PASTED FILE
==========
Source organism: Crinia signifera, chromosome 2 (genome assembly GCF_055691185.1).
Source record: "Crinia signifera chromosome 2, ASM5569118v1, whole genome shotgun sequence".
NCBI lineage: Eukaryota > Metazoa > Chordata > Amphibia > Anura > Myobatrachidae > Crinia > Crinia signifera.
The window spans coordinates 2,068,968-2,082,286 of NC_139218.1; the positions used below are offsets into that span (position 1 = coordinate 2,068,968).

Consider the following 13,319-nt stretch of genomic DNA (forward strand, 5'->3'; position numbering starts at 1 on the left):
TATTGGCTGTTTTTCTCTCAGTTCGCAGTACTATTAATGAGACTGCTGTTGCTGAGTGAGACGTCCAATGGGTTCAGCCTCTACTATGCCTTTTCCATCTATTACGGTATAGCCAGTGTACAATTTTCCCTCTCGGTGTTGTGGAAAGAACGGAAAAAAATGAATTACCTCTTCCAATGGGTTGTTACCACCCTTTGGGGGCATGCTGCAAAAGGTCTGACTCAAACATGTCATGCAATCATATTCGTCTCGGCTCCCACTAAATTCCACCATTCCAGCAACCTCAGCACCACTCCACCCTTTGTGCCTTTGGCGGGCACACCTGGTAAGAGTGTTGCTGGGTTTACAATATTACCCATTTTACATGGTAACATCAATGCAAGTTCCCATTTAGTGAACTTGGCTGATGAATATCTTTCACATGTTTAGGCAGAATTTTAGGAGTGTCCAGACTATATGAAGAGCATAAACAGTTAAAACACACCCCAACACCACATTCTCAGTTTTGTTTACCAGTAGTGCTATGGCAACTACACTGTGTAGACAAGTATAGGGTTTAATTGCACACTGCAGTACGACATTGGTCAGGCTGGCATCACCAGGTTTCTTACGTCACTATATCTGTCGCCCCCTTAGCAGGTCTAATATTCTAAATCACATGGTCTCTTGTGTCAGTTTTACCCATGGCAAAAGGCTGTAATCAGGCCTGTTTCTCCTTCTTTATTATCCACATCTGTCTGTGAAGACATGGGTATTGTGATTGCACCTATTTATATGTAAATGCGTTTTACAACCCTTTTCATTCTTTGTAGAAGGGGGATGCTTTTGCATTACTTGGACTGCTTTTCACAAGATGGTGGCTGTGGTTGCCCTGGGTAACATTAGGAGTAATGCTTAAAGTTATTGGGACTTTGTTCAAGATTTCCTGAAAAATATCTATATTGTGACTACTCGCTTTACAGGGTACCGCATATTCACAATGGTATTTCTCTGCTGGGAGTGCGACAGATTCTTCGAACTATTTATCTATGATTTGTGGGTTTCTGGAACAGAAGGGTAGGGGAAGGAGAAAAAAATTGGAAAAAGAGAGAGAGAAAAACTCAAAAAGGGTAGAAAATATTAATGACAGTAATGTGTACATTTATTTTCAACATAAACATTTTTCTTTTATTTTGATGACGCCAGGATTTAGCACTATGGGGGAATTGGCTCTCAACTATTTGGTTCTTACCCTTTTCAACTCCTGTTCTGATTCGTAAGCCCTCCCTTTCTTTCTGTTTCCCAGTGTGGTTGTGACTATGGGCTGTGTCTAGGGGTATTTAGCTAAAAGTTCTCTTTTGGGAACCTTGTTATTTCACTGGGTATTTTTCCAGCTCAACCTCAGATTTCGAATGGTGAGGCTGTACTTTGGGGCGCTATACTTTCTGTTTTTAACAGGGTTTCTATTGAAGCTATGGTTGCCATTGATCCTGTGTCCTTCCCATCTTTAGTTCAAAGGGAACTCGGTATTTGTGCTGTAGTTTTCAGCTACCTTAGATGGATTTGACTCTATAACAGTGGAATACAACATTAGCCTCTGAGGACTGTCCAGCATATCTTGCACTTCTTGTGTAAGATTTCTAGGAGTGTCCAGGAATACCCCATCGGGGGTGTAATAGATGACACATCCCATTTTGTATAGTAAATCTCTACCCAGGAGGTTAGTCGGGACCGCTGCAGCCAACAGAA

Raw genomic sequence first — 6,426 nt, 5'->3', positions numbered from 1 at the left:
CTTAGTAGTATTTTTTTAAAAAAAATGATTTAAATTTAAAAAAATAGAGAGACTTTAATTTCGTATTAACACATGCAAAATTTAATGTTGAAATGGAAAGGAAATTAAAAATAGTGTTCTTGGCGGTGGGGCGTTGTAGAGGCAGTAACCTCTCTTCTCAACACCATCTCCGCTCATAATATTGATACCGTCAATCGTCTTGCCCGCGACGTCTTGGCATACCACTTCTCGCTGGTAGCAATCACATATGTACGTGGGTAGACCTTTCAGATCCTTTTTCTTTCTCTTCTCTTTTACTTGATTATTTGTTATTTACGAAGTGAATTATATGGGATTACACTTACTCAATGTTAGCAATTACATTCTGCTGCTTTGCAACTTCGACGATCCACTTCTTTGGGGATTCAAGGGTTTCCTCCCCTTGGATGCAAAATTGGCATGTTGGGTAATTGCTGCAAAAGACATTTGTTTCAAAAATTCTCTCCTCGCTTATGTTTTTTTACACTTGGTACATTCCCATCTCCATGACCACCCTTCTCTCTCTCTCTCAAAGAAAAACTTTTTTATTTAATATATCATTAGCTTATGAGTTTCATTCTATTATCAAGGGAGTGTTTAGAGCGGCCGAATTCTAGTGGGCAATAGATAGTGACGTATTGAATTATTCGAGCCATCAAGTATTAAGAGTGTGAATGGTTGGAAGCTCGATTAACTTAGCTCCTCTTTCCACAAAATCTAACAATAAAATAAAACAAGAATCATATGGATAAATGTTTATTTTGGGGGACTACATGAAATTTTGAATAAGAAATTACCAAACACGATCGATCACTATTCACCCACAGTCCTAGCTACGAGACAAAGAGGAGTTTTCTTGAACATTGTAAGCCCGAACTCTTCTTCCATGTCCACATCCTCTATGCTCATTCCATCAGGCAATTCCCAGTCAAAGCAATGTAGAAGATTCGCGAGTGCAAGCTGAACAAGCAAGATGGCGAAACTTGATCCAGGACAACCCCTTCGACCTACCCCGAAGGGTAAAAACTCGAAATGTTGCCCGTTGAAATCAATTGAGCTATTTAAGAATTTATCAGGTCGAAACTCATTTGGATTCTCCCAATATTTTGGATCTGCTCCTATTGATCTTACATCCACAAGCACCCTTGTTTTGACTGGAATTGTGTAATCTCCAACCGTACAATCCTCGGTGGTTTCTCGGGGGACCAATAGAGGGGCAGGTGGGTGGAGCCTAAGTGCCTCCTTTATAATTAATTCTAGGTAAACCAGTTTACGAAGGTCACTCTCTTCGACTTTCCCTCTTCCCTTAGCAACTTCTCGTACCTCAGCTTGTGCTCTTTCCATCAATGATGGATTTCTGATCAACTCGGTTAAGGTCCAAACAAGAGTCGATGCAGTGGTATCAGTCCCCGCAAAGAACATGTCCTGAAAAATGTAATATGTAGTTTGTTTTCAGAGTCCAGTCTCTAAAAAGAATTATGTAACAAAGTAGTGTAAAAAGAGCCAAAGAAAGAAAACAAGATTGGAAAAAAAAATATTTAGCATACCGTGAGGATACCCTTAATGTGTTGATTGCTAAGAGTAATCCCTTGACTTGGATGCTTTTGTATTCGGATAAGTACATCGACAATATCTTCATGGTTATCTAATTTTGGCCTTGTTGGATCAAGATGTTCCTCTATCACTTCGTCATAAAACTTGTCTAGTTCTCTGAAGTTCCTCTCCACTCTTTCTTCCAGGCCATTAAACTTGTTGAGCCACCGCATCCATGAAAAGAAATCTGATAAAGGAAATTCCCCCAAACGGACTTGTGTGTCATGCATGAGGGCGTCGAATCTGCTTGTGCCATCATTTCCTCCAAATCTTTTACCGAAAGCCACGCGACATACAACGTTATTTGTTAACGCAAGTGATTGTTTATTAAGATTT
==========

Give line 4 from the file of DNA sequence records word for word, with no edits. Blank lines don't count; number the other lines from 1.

The window spans coordinates 2,068,968-2,082,286 of NC_139218.1; the positions used below are offsets into that span (position 1 = coordinate 2,068,968).